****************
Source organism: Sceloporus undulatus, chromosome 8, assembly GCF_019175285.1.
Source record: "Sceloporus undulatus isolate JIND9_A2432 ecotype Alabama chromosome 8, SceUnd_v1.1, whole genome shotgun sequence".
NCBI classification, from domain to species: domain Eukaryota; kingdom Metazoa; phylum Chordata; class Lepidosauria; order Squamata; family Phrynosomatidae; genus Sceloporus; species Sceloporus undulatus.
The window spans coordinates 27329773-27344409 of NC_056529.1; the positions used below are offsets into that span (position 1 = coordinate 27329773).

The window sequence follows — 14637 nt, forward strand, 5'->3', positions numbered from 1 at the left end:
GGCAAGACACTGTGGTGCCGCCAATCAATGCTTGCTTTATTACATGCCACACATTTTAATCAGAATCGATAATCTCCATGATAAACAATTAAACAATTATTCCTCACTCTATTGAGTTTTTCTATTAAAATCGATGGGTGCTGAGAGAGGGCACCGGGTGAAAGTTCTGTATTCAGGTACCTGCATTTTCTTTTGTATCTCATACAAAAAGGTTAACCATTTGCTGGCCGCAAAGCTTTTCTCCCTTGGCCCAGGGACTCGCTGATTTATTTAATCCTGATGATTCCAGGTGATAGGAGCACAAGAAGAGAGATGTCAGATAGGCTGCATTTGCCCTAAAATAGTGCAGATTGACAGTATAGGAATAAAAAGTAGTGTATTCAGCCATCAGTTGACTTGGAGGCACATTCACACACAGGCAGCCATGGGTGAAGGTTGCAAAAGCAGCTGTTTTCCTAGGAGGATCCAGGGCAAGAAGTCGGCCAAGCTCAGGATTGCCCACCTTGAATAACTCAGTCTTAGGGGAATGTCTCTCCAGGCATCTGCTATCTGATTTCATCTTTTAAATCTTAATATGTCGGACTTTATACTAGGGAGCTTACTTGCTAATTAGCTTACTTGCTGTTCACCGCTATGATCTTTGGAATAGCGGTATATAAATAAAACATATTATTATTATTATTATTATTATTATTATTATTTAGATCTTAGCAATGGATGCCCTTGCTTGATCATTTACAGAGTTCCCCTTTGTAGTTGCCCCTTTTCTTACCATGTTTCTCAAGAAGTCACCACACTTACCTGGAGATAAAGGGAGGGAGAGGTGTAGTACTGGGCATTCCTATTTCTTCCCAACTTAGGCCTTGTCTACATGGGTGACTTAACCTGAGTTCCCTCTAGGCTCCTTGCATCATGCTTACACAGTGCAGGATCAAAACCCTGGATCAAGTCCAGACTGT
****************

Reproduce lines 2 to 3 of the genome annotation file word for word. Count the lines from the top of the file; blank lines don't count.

Source record: "Sceloporus undulatus isolate JIND9_A2432 ecotype Alabama chromosome 8, SceUnd_v1.1, whole genome shotgun sequence".
NCBI classification, from domain to species: domain Eukaryota; kingdom Metazoa; phylum Chordata; class Lepidosauria; order Squamata; family Phrynosomatidae; genus Sceloporus; species Sceloporus undulatus.